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Neutral Kaons CP eigenstates can be built as following:

$$|K_1\rangle=\frac{|K^0\rangle-\bar{|K^0\rangle}}{\sqrt{2}}$$ $$|K_2\rangle=\frac{|K^0\rangle+\bar{|K^0\rangle}}{\sqrt{2}}$$

So that we obtain a CP-even and a CP-odd state:

$$CP|K_1\rangle=|K_1\rangle$$ $$CP|K_2\rangle=-|K_2\rangle$$

It is experimentally observed that $|K_1\rangle$ decay rapidly in two pions while $|K_2\rangle$ has a longer lifetime and decays into three pions. Therefore, $|K_1\rangle$ is commonly called $|K_S\rangle$ (S for short) and $|K_2\rangle$ is called $|K_L\rangle$ (L for long).

My question is very simple: is it possible that $|K_S\rangle$ and $|K_L\rangle$ oscillate, as $|K^0\rangle$ and $\bar{|K^0\rangle}$ do?

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You say that $K_0$ and $\bar{K}_0$ oscillate because while you create a state with definite strangeness (either $K_0$ or $\bar{K}_0$ from a strong decay) what you observe decaying are mass eigenstates ($K_S$ and $K_L$) that are a linear combination of $K_0$ and $\bar{K}_0$.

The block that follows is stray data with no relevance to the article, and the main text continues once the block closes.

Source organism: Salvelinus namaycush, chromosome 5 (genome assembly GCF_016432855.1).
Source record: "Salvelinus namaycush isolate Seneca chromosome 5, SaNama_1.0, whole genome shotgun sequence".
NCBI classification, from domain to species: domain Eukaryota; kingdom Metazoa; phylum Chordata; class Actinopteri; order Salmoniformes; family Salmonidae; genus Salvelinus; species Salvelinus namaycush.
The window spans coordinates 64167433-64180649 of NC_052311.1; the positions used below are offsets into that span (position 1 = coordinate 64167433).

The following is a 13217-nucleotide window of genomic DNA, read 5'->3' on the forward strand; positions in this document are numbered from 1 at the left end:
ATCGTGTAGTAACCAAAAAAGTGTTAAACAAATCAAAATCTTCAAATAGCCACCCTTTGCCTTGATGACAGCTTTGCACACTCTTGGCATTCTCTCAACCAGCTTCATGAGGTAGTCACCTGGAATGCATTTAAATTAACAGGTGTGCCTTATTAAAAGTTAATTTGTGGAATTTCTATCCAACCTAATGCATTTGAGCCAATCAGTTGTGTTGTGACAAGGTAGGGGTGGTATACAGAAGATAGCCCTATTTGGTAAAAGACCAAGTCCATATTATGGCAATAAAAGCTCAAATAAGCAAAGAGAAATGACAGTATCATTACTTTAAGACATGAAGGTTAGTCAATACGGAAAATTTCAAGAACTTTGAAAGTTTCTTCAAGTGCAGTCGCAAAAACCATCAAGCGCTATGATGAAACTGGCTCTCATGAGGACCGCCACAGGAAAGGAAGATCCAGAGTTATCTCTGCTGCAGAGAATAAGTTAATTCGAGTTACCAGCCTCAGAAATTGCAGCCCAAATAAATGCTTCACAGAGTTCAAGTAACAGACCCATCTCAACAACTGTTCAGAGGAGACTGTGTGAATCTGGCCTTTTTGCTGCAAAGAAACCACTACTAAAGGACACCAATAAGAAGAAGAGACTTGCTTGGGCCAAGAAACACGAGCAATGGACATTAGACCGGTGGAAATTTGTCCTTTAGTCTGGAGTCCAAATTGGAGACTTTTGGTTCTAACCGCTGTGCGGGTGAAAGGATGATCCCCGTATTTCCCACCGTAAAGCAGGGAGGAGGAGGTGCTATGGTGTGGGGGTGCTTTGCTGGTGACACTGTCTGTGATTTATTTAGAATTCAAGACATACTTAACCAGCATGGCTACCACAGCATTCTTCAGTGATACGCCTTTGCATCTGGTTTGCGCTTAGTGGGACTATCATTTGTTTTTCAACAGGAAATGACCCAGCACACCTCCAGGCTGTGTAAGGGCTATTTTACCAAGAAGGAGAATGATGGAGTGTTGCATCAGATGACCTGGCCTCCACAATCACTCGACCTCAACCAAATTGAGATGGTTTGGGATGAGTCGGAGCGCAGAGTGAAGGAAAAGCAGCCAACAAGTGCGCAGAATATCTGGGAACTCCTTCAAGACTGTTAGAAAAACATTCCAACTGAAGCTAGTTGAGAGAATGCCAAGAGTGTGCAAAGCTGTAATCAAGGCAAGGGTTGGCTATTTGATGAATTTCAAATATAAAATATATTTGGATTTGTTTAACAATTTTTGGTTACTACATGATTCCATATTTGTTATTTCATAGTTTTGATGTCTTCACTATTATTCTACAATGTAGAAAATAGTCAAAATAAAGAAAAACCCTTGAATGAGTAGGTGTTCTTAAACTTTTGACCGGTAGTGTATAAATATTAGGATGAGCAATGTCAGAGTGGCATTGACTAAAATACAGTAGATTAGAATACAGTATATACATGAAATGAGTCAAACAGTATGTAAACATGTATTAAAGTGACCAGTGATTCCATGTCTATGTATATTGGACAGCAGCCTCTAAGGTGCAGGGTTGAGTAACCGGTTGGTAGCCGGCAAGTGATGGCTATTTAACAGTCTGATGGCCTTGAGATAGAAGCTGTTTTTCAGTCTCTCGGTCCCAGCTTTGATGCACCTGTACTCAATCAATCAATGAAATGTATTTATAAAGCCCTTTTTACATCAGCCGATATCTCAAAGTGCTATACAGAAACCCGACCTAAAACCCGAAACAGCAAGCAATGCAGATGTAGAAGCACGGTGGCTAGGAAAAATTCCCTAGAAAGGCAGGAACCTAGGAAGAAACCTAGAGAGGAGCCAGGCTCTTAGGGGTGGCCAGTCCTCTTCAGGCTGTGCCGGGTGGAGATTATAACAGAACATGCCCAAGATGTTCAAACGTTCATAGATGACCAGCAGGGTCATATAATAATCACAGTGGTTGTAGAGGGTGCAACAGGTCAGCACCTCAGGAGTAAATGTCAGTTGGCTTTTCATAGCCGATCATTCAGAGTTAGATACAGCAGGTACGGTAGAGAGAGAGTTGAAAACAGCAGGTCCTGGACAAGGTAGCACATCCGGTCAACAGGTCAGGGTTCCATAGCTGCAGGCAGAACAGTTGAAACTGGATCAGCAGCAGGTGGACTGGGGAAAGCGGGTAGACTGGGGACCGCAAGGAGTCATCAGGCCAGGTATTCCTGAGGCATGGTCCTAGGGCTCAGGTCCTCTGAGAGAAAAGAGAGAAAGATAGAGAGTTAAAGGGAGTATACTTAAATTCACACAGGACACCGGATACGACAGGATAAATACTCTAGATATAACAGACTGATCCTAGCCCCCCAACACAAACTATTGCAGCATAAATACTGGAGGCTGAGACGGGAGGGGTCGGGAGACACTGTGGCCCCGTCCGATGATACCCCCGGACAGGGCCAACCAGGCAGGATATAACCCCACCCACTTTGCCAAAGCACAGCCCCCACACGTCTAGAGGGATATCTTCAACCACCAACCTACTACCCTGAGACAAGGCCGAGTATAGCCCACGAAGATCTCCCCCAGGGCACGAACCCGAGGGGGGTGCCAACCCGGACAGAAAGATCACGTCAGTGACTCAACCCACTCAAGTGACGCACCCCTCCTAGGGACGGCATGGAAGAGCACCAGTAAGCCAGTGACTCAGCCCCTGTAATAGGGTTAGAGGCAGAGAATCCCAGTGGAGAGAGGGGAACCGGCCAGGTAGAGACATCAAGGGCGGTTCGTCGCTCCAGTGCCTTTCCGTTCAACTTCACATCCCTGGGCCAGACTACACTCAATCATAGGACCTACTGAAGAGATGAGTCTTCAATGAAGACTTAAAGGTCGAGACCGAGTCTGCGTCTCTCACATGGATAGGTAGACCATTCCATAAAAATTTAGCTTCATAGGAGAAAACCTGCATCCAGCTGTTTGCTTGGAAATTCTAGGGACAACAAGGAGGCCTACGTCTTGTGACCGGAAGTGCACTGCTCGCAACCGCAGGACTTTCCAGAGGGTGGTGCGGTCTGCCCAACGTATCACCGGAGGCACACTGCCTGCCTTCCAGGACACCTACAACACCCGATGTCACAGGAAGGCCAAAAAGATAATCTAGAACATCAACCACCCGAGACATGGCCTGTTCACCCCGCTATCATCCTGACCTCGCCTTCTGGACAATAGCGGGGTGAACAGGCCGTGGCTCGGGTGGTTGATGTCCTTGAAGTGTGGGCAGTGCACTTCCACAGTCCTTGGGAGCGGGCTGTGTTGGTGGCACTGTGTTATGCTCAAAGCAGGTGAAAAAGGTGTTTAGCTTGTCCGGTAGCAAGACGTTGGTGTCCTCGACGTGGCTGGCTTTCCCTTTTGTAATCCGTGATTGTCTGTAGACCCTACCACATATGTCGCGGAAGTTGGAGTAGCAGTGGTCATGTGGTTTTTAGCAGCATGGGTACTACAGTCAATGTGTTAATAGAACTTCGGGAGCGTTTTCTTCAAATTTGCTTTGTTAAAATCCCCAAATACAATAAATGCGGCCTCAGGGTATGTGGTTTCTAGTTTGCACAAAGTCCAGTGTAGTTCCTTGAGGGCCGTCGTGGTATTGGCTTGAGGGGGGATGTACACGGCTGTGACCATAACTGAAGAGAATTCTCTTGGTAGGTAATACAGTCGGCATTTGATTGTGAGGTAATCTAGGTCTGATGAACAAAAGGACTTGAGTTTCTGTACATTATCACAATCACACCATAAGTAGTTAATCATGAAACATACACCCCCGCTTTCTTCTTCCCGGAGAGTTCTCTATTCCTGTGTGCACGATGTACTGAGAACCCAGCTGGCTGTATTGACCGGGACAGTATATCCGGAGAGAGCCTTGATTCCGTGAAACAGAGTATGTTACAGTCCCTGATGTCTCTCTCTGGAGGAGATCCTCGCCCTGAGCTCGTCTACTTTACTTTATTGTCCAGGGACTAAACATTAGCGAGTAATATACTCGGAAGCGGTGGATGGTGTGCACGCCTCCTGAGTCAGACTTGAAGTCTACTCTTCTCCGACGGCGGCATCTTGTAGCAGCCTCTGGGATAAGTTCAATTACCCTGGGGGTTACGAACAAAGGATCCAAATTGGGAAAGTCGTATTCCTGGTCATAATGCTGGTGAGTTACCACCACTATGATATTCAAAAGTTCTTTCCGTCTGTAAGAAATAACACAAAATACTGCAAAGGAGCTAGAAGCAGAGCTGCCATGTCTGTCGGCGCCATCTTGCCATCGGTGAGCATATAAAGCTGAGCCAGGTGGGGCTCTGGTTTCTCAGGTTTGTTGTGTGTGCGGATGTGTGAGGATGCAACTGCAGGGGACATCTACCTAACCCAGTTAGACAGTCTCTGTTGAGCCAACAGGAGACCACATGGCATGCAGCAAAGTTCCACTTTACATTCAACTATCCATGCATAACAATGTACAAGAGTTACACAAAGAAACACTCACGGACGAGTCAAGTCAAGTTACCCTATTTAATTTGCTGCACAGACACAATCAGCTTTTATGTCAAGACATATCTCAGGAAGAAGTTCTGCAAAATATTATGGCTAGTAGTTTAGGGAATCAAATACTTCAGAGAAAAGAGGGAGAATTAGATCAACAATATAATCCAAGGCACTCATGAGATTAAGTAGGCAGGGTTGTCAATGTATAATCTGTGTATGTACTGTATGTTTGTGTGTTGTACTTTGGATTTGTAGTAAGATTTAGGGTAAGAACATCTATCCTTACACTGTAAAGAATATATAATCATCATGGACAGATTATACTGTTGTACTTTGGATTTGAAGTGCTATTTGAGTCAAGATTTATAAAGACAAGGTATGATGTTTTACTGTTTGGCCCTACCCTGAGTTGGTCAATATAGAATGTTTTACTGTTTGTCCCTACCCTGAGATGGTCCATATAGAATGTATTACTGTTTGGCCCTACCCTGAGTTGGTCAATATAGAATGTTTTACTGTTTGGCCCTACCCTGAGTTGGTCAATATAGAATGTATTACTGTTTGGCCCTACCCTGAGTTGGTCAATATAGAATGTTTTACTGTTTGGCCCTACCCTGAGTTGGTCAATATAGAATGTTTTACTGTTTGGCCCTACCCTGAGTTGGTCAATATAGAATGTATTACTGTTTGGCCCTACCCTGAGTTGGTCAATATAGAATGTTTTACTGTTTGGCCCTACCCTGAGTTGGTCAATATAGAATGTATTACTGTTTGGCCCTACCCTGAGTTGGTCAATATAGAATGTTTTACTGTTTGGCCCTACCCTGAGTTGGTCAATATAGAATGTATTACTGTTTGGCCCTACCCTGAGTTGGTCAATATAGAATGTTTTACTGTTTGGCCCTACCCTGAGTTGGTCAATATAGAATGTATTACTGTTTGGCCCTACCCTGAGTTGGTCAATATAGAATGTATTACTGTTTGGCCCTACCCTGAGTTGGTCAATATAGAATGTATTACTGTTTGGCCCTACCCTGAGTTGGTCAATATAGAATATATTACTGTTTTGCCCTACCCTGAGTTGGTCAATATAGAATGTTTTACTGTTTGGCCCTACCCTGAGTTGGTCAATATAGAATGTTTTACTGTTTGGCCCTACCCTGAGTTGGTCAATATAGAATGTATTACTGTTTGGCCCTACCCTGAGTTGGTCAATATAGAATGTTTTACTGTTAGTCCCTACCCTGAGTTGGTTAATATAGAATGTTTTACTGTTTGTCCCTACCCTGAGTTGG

What this means is that you start with a state of definite strangeness, you write it as a combination of $K_S$ and $K_L$, you make those states evolve with time and you see that the probability of finding a state with a certain strangeness is either $\cos^2(\frac{\Delta m}{2} t)$ or $\sin^2(\frac{\Delta m}{2} t)$ depending on which strangeness you started with.

On the other hand, $K_S$ and $K_L$ are mass eigenstates, so they evolve with a pure phase. This means that if you start with one state and you "leave him alone" it will not change (until it decays).

You can still see the fact you can also write $K_S$ and $K_L$ as combination of $K_0$ and $\bar{K}_0$ in neutral Kaon regeneration experiments.

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In the basis for $K^0$ there is an oscillation between $K_L$ and $K_S$. However, this is not the basis we make measurements in. We measure the decay products, which are the pions, and what is found is there is a probability for the production of $2$ or $3$ pions that match the lifetime of $K_S$ and $K_L$ respectively.

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